Re: [agile-usability] Re: One Of My Biggest Agile Problem.
Aww, now you've gone and injected a note of clarity into all of this. As Gery is already aware due to our sidebar conversation, I do have a tendency to pick out polarizing terms. Think of me what you will, but I find passionate debate about a topic more interesting than sober conversation - you learn as much about the participants as you do about the topic when there is an emotional reaction coupled with the intellectual discussion.
Voodoo Usability Shaman, Agile Sadist
I think the first conflicting building block revolves around the definition of reward and punishment. Jonathan's view, as far I understand, is too broad for me : I was considering reward/punishment as "I have the power to make your life better (reward) or worse (punishment) because I can give more or less of what I think you want, and I'll use that power to get you do what I want you to do." Géry. --- In firstname.lastname@example.org, "aacockburn" <acockburn@...> wrote:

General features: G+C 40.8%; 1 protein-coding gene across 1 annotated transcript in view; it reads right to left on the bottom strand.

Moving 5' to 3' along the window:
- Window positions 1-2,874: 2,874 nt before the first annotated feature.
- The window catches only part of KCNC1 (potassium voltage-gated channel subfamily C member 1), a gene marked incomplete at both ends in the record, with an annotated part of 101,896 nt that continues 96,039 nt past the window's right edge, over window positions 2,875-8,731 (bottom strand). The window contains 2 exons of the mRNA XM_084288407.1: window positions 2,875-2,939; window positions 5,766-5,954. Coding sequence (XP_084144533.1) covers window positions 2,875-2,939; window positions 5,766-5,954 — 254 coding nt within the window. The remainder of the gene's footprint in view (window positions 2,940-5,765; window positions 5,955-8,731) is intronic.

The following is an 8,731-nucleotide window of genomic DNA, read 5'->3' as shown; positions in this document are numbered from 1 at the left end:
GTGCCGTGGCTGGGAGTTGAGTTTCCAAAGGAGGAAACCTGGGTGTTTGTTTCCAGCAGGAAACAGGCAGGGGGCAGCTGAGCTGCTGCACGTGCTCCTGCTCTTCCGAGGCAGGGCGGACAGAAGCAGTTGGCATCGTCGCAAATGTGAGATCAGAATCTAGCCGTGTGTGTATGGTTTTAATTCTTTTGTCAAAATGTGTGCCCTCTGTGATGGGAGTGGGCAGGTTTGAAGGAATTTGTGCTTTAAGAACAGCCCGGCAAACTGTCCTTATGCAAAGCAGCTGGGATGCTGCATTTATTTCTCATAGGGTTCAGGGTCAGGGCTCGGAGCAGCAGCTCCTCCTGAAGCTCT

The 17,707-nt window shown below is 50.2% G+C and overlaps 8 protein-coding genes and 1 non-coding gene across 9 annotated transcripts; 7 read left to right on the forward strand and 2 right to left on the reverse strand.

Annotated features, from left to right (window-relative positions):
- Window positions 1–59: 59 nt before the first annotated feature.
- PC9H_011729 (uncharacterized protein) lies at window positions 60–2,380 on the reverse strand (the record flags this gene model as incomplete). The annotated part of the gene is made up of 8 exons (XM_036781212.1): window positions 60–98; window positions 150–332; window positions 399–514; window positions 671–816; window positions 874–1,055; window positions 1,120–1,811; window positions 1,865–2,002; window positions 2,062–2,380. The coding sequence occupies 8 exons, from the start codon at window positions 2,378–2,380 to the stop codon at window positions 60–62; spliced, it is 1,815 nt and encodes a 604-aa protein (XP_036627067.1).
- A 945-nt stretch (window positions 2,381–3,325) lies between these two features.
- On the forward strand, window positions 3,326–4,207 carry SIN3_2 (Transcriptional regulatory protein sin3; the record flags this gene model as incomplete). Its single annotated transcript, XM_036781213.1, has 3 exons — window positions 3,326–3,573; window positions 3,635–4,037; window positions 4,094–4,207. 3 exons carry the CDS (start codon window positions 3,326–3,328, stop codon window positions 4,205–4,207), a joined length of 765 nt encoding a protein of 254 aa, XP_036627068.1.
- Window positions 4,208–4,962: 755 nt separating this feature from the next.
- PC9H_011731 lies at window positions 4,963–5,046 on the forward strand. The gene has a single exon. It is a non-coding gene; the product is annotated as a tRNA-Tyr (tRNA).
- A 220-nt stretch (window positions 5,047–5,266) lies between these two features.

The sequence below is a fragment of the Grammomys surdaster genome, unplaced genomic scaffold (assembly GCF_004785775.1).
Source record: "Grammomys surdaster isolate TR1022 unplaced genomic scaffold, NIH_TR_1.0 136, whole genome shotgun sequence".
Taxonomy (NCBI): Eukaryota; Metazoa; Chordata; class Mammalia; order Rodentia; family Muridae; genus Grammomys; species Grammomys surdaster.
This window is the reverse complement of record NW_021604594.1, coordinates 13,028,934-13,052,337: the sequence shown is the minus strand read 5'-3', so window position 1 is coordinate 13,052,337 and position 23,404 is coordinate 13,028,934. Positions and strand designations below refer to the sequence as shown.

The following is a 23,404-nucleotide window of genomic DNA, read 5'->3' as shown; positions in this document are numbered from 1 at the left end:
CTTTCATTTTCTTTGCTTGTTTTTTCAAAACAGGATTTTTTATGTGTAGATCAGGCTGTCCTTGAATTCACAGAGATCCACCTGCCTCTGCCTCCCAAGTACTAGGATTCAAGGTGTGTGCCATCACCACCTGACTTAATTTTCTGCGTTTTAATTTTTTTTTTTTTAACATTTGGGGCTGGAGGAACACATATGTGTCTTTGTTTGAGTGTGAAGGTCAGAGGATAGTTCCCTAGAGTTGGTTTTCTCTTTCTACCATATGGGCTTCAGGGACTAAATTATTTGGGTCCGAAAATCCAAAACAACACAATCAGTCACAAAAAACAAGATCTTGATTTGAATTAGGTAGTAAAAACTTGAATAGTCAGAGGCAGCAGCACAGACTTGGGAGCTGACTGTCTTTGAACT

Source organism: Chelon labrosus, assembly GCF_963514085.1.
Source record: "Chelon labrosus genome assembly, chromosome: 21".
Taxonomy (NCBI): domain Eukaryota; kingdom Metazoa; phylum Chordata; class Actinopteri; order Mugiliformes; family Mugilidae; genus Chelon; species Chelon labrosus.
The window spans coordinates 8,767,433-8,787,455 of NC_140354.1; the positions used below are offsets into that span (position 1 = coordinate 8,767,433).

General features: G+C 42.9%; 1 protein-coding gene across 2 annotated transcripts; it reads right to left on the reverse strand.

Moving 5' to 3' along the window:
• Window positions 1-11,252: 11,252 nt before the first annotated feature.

--- In email@example.com, Jonathan House <jonathan@> wrote:
As an aside to all of this, we continued the rewards / punishments conversation into the Agile Roundtable discussion group here in
Lake City on Thursday and had some fascinating discussions. There
others here who were present, so I'll let them share their
thoughts. Mine was that there are quite a number of conflicting building
to this conversation, and i didn't see any unifying or simplifying view or set of questions to help partition the answers. we got (among others) 1. operate by trust 2. intermittent positive reinforcement 3. punishment while present 4. Socratic learning 5. the 'trainer effect' (e.g. I'll do stuff with a trainer present that I wouldn't do without). 6. peer pressure (peer punishment) 7. anchor lessons with a heightened emotional state all of those look valid to me, and lead in different directions.
- aacockburn wrote:
> I also have enjoyed this rampaging discussion immensely, even ifThat's a good point. The biggest complaint I hear about this list is
> it has precious little to do with agile-usability. It has opened
> some interesting doors for long-term inquiry in my mind. (Thanks
> Jonathan for that).
> Maybe now we can let this group get on with its regularly scheduled
> program :)
that the volume makes it too hard to keep up. Might I suggest that any
future discussion on this topic go to a more appropriate list? E.g.,